Will Low Potassium Cause A Stroke?

Many risk factors of stroke such as high blood pressure, high blood cholesterol, obesity, and high blood sugar (more common in diabetic people) are linked with the kinds of foods that we eat every day. How about with low potassium? As well we know that this essential mineral is needed by the body to help regulate the amounts of sodium in cells. This is the major reason why some studies showed that getting adequate dietary potassium may help reduce the risk of stroke.

Can low potassium cause a stroke?

According to an article published in the official site of the University of Utah Health Care, getting plenty of dietary potassium may help prevent stroke effectively.

The study doesn’t specifically explain that low potassium diet can cause a stroke, but it’s important to get this mineral adequately in our diet.

In this study (which also published in the Journal Stroke), the risk of stroke in adults who consumed potassium more than 4,1 gram a day is a 50 percent lower than those who consumed lower than 2,3 gram a day.

How much potassium you should consume a day? The answer varies from person to person. Gender and age can play a key role in determining how much we should consume it from our daily diet.

For in-depth information about the body’s requirement of potassium per day in men and women from different age, visit this section!

How does potassium affect your chance of developing a stroke?

According to a review of some studies published in the British Medical Journal (BMJ) that involved about 128,000 participants, consumption of potassium can help reduce the risk of hypertension (high blood pressure) and eventually will also help reduce the risk of stroke.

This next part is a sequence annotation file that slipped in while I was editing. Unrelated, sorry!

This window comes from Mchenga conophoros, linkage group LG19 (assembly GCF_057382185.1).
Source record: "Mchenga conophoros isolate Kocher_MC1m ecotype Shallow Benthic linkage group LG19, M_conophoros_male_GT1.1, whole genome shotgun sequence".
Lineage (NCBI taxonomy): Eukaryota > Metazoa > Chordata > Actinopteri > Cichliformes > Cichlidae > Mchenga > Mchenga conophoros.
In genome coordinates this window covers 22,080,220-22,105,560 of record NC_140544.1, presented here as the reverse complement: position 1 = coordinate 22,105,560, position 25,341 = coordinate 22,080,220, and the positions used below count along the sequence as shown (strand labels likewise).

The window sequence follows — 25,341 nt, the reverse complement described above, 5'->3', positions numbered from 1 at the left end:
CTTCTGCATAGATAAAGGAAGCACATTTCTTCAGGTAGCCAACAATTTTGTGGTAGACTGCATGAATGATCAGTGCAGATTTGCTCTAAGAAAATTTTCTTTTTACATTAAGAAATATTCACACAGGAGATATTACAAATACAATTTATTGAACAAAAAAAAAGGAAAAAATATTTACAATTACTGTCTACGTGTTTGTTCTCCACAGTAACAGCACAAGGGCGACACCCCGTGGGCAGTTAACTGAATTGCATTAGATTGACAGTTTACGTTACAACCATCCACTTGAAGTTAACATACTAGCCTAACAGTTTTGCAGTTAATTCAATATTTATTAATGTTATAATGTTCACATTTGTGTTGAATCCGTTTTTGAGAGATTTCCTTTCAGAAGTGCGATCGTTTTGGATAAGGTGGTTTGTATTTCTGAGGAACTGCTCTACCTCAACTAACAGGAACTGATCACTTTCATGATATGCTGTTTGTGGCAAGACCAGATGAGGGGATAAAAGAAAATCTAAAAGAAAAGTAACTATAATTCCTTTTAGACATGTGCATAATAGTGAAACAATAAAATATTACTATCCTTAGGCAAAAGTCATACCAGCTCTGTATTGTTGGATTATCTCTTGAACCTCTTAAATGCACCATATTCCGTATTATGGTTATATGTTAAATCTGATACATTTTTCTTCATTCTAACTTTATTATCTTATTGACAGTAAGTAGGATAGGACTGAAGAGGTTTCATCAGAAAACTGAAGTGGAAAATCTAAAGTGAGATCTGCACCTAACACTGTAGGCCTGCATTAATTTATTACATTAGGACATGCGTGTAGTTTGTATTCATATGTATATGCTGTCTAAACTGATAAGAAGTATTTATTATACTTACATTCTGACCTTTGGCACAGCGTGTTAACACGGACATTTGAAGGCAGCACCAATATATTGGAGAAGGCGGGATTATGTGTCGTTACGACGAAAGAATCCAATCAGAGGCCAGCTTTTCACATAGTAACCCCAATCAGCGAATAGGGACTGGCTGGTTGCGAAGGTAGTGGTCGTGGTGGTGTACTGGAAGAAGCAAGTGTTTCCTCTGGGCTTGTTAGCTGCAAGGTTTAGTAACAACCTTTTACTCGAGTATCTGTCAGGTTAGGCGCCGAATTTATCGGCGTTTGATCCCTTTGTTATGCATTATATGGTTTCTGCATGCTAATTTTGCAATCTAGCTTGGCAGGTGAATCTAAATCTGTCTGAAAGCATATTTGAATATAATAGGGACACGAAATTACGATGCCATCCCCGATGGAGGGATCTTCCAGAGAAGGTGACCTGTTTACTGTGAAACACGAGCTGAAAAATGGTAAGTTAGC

There are some essential health benefits that you get from getting plenty of dietary potassium. In general, it can help the body to perform some normal body’s functions, these include for muscle and heart functions.

image_illustration62When it comes to the issue of how your body regulates the blood pressure naturally, potassium can play a key role for this mechanism.

The deficiency of this mineral in the diet is a risk factor of hypertension. And as well we know, many experts have confirmed that chronic high blood pressure is the major trigger factor behind a blocked artery of the brain (the key of why stroke can occur).

It is clear that the balance of sodium in the blood stream and body’s cells is very crucial to help maintain and keep your resting blood pressure normal (lower than 120/80 mm Hg).

And potassium with magnesium (another essential mineral you should not forget to improve your blood pressure) can help remove excess sodium in cells of the body.

Too much sodium in the body is bad for your blood pressure (either for your systolic or diastolic pressure).

Because sodium can make your body retain more water which means will add more volume of blood that flow through your arteries and veins (the major kinds of your blood vessels)! And this can increase the force of the blood against the blood vessel walls.

Additionally, systolic pressure is commonly used to call the top number of your blood pressure, because it describes the pressure that pushes your blood vessels when your heart is contracting. And diastolic pressure, it is typically the bottom number of your blood pressure because it points to your blood pressure when your heart is not contracting or ‘between beats’.

Combine it with other appropriate steps and lifestyle approaches!

If your goal is for stroke prevention, you should not only rely on dietary potassium.

Getting plenty of this mineral from your diet can be almost useless if you still have lots of changeable risk factors of stroke or if not followed with other appropriate steps for stroke prevention.